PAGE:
Hong Kong currently has the largest boat-people caseload in the region, with more than 12,300 refugees in its centers. While arrivals in the region dropped 42 percent in 1982 from the year before, Hong Kong experienced only an insignificant 6 percent decrease, according to official statistics.
Meanwhile, officials say, the rate of resettlement abroad has been declining sharply, dropping from 1,800 departures a month at the beginning of 1982 to 100 by November. The officials say that nearly 4,000 Vietnamese refugees have been here for more than three years and that only 5 percent of the total of more than 12,000 has secured firm acceptance from resettlement countries.
"We're worried that we're facing a continuing pattern of arrivals and a declining pattern of departures," said Clinton Leeks, the Security Branch's principal assistant secretary for refugees. "The fact that the resettlement countries have reduced their acceptance by 90 percent suggests that while Hong Kong and other places have kept their part of the bargain, the western countries are no longer keeping theirs."
A government fact sheet said the United States, "which continues to be the main resettlement country, has severely reduced its intake since July 1982." Government statistics listed 6,657 departures for the United States in 1982 compared to 12,222 in 1981.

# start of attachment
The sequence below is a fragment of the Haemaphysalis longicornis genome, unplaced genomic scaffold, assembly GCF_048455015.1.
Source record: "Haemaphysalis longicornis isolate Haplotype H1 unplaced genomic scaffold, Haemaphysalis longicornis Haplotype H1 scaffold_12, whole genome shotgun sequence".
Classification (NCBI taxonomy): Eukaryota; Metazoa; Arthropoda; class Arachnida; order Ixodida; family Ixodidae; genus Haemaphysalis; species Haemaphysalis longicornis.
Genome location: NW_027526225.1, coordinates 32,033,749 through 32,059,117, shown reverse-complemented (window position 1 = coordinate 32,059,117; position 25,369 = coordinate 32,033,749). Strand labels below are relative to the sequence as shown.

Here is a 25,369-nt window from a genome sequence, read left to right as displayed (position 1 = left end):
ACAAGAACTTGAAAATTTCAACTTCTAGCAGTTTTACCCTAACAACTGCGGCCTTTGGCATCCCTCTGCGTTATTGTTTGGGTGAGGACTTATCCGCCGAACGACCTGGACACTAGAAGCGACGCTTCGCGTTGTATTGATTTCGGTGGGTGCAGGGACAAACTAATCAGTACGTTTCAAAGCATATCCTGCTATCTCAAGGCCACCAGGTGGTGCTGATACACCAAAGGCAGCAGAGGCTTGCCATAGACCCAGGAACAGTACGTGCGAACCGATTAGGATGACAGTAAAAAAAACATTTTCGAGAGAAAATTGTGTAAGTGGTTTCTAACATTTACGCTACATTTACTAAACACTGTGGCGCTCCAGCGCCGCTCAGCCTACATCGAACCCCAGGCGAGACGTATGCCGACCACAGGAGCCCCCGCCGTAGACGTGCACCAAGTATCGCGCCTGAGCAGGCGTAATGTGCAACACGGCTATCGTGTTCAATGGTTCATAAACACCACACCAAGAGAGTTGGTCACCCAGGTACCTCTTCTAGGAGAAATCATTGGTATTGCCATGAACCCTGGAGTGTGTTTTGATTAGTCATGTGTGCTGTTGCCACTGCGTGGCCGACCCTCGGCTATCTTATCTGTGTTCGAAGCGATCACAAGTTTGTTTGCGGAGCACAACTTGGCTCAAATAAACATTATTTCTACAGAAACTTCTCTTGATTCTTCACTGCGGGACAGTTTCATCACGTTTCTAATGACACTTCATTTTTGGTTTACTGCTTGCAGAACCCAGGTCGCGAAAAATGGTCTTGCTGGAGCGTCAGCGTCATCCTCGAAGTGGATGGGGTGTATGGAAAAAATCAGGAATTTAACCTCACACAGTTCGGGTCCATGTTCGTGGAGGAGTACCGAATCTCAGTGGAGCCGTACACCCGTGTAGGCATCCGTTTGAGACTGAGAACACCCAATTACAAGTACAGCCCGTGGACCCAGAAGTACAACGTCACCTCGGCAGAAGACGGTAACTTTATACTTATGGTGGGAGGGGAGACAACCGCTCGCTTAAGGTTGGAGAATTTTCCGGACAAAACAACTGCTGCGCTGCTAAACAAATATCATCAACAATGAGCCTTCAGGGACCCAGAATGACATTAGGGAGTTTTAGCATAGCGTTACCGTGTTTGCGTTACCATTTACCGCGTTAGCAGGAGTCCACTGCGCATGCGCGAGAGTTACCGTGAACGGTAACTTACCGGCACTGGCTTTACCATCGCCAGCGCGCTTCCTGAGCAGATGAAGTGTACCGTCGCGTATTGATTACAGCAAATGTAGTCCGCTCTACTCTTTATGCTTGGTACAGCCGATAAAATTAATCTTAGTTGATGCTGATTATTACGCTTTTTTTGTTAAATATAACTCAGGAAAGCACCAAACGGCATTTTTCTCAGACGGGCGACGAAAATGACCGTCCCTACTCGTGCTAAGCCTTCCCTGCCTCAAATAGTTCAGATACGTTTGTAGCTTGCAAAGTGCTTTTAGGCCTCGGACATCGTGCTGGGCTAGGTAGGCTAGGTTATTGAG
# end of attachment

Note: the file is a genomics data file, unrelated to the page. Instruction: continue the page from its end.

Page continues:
A major problem, refugee officials said, is that most of the boat people arriving these days are ethnic Vietnamese instead of ethnic Chinese as in the past, and many are from small fishing and farming communities in central and northern Vietnam.
This means that many are ineligible for entry into the United States under a stricter definition of refugee status.
To deter the flow, Hong Kong last July adopted measures similar to Thailand's "humane deterrence" policy. According to government guidelines, "New arrivals are now detained in closed centers where they are not allowed to find outside work and are subject to discipline and control. Visits are strictly regulated and are limited to relatives and close friends."
Now, Hong Kong officials said, the colony is receiving a much smaller percentage of the region's boat people--10 percent of arrivals now, compared to nearly 50 percent when the policy was instituted.
One result of the policy is the Chi Ma Wan camp, which houses 2,059 people in eight crowded barracks--each divided by wooden platforms into three tiers of family sleeping quarters.
Conditions do not appear much better at some "open" centers, although refugees there are permitted to come and go freely.
At Hong Kong's Jubilee Transit Center, nearly 3,000 Vietnamese live crammed into two blocks of condemned four-story buildings made habitable--but barely--by $1 million worth of repairs. They were moved there after a riot last May in another camp in which the northern Vietnamese residents drove out the southern Vietnamese.
"There are refugees who have been here for four years," said Jubilee camp worker Patrick Smith. "The resettlement prospects are getting dimmer and dimmer."
He paused, as if coming to terms with the situation, then added, "We're not really a transit center anymore, because there is no transit."